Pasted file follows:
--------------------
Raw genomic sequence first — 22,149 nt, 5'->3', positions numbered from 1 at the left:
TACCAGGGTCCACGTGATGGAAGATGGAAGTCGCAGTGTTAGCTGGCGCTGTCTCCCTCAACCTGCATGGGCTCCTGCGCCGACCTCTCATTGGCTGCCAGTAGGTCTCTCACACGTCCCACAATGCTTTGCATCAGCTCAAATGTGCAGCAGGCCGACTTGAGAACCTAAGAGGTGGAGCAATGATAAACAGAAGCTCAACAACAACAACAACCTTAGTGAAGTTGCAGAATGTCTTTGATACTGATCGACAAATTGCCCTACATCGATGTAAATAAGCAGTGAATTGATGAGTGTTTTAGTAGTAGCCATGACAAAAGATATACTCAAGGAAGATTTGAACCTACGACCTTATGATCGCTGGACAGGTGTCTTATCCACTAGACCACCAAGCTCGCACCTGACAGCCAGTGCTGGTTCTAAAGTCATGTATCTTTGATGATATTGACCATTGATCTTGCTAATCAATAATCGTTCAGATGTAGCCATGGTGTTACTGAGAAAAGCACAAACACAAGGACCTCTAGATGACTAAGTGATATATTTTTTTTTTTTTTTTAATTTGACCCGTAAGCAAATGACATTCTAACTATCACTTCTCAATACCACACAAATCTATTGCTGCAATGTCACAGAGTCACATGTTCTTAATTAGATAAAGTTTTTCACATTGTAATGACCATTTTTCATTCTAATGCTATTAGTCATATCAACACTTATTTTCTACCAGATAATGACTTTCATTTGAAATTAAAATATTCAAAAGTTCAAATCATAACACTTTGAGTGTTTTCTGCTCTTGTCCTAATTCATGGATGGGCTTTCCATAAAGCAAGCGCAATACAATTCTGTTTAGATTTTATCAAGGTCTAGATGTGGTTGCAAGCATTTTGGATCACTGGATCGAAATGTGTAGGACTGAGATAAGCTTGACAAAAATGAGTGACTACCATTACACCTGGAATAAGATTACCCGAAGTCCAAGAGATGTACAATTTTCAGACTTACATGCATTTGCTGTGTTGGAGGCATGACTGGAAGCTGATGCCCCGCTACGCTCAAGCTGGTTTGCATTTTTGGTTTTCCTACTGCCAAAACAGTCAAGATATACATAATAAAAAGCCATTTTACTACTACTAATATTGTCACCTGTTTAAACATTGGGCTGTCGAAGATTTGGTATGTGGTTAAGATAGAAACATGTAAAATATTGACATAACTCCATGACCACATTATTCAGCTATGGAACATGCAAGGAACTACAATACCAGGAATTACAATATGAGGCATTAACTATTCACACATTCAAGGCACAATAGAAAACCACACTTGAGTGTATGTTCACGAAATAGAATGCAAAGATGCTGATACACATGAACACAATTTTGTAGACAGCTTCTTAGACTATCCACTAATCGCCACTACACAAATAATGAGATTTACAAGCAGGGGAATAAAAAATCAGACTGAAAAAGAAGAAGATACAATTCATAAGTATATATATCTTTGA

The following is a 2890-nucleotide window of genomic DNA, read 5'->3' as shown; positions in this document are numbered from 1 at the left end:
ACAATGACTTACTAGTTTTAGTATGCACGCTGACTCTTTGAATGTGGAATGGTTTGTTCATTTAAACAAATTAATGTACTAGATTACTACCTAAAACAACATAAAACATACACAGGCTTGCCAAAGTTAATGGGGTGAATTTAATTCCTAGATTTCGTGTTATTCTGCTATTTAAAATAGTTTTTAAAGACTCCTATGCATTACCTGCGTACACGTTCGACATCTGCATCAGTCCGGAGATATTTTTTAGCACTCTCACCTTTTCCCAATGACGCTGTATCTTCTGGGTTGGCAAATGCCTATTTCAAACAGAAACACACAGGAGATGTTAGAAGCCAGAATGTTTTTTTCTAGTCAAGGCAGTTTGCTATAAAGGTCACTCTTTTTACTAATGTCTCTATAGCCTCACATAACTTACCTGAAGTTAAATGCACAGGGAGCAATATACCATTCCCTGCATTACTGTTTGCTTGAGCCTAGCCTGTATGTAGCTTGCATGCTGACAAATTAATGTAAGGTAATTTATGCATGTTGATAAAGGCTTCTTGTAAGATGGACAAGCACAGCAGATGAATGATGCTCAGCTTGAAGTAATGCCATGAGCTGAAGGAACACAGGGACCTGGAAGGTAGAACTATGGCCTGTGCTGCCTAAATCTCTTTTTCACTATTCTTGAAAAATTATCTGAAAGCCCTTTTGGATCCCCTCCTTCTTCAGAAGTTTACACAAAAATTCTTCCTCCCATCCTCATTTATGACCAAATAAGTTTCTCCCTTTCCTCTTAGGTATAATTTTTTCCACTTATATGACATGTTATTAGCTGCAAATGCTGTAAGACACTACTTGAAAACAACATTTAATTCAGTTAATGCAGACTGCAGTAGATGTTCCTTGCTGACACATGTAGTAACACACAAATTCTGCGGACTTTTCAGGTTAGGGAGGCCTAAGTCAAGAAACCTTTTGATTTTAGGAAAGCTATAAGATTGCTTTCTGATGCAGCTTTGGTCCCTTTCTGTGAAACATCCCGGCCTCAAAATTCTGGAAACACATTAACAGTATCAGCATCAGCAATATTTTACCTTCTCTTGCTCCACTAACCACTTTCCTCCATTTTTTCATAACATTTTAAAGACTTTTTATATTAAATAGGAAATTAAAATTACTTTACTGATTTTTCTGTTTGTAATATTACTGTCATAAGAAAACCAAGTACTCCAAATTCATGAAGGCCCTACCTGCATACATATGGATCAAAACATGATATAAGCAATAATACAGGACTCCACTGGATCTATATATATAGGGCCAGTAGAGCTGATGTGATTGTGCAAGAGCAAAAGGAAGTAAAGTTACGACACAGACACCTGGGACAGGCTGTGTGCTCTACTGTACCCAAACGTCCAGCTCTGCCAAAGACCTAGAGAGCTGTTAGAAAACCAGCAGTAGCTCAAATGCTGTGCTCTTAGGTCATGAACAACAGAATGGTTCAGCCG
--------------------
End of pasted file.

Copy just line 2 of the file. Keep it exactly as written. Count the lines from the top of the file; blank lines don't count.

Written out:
TACCAGGGTCCACGTGATGGAAGATGGAAGTCGCAGTGTTAGCTGGCGCTGTCTCCCTCAACCTGCATGGGCTCCTGCGCCGACCTCTCATTGGCTGCCAGTAGGTCTCTCACACGTCCCACAATGCTTTGCATCAGCTCAAATGTGCAGCAGGCCGACTTGAGAACCTAAGAGGTGGAGCAATGATAAACAGAAGCTCAACAACAACAACAACCTTAGTGAAGTTGCAGAATGTCTTTGATACTGATCGACAAATTGCCCTACATCGATGTAAATAAGCAGTGAATTGATGAGTGTTTTAGTAGTAGCCATGACAAAAGATATACTCAAGGAAGATTTGAACCTACGACCTTATGATCGCTGGACAGGTGTCTTATCCACTAGACCACCAAGCTCGCACCTGACAGCCAGTGCTGGTTCTAAAGTCATGTATCTTTGATGATATTGACCATTGATCTTGCTAATCAATAATCGTTCAGATGTAGCCATGGTGTTACTGAGAAAAGCACAAACACAAGGACCTCTAGATGACTAAGTGATATATTTTTTTTTTTTTTTTAATTTGACCCGTAAGCAAATGACATTCTAACTATCACTTCTCAATACCACACAAATCTATTGCTGCAATGTCACAGAGTCACATGTTCTTAATTAGATAAAGTTTTTCACATTGTAATGACCATTTTTCATTCTAATGCTATTAGTCATATCAACACTTATTTTCTACCAGATAATGACTTTCATTTGAAATTAAAATATTCAAAAGTTCAAATCATAACACTTTGAGTGTTTTCTGCTCTTGTCCTAATTCATGGATGGGCTTTCCATAAAGCAAGCGCAATACAATTCTGTTTAGATTTTATCAAGGTCTAGATGTGGTTGCAAGCATTTTGGATCACTGGATCGAAATGTGTAGGACTGAGATAAGCTTGACAAAAATGAGTGACTACCATTACACCTGGAATAAGATTACCCGAAGTCCAAGAGATGTACAATTTTCAGACTTACATGCATTTGCTGTGTTGGAGGCATGACTGGAAGCTGATGCCCCGCTACGCTCAAGCTGGTTTGCATTTTTGGTTTTCCTACTGCCAAAACAGTCAAGATATACATAATAAAAAGCCATTTTACTACTACTAATATTGTCACCTGTTTAAACATTGGGCTGTCGAAGATTTGGTATGTGGTTAAGATAGAAACATGTAAAATATTGACATAACTCCATGACCACATTATTCAGCTATGGAACATGCAAGGAACTACAATACCAGGAATTACAATATGAGGCATTAACTATTCACACATTCAAGGCACAATAGAAAACCACACTTGAGTGTATGTTCACGAAATAGAATGCAAAGATGCTGATACACATGAACACAATTTTGTAGACAGCTTCTTAGACTATCCACTAATCGCCACTACACAAATAATGAGATTTACAAGCAGGGGAATAAAAAATCAGACTGAAAAAGAAGAAGATACAATTCATAAGTATATATATCTTTGA